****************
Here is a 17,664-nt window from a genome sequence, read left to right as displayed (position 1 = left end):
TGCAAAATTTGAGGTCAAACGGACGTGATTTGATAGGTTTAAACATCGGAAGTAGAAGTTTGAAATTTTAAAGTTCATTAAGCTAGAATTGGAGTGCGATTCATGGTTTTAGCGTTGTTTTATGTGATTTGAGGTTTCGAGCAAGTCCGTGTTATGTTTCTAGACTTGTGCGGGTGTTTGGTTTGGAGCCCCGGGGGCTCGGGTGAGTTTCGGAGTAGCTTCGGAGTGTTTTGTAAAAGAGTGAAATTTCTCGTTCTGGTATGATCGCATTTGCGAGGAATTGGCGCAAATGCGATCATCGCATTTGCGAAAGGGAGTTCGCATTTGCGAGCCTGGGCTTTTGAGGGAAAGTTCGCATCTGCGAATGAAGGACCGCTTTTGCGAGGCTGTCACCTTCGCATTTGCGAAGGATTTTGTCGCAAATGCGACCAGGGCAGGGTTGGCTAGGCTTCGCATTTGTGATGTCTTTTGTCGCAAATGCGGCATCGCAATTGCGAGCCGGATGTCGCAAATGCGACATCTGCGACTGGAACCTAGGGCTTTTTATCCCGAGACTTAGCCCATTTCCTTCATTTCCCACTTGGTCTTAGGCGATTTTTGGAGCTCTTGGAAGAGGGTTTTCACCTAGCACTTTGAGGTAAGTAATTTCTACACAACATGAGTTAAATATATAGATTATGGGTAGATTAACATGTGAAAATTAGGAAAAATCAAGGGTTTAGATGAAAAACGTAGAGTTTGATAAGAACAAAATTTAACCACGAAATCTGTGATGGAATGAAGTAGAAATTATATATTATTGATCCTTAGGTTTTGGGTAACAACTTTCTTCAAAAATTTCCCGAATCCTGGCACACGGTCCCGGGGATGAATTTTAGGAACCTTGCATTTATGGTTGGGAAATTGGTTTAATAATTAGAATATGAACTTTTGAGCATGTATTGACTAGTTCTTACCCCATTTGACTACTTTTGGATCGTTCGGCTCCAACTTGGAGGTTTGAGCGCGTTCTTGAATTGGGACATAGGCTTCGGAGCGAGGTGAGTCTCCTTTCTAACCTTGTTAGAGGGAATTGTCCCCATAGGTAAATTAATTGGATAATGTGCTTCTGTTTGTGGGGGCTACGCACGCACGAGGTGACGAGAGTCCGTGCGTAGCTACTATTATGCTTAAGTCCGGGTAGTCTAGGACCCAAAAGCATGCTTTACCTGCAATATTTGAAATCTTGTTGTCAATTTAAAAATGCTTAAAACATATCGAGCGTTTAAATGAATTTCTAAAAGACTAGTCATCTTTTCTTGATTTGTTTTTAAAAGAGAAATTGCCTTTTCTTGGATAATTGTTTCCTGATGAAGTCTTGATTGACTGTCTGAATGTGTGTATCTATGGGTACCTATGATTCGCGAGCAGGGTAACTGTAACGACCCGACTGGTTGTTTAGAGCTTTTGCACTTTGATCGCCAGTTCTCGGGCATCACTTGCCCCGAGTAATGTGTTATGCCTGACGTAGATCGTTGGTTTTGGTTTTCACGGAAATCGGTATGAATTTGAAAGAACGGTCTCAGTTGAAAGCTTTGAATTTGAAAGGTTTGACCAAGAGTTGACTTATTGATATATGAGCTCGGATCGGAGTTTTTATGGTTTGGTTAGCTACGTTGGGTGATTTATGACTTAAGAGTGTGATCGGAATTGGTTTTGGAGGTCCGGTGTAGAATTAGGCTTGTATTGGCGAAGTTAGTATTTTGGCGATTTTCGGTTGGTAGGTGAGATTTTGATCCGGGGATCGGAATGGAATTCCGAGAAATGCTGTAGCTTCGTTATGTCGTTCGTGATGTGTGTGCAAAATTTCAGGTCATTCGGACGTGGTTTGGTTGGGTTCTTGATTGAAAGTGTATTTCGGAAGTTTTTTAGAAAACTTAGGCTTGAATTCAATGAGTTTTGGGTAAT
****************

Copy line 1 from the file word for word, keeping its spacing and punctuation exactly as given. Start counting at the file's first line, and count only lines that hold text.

Here is a 17,664-nt window from a genome sequence, read left to right as displayed (position 1 = left end):